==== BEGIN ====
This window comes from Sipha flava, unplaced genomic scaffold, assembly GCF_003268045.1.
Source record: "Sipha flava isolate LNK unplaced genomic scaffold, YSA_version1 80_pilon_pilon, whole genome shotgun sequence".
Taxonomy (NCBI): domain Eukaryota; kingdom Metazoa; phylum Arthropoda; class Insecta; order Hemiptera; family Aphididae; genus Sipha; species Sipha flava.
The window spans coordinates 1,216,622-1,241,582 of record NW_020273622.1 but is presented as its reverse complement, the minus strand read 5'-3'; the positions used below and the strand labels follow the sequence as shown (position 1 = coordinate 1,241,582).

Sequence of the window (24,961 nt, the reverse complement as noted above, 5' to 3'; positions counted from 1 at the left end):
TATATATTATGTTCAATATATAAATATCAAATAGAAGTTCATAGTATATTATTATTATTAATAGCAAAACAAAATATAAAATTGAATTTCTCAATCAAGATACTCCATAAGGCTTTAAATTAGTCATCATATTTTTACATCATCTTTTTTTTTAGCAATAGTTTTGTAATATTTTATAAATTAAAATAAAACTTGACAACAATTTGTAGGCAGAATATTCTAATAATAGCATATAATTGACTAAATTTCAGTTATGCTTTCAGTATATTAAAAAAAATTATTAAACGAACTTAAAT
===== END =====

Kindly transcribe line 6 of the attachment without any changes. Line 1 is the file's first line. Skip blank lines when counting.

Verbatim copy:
TATATATTATGTTCAATATATAAATATCAAATAGAAGTTCATAGTATATTATTATTATTAATAGCAAAACAAAATATAAAATTGAATTTCTCAATCAAGATACTCCATAAGGCTTTAAATTAGTCATCATATTTTTACATCATCTTTTTTTTTAGCAATAGTTTTGTAATATTTTATAAATTAAAATAAAACTTGACAACAATTTGTAGGCAGAATATTCTAATAATAGCATATAATTGACTAAATTTCAGTTATGCTTTCAGTATATTAAAAAAAATTATTAAACGAACTTAAAT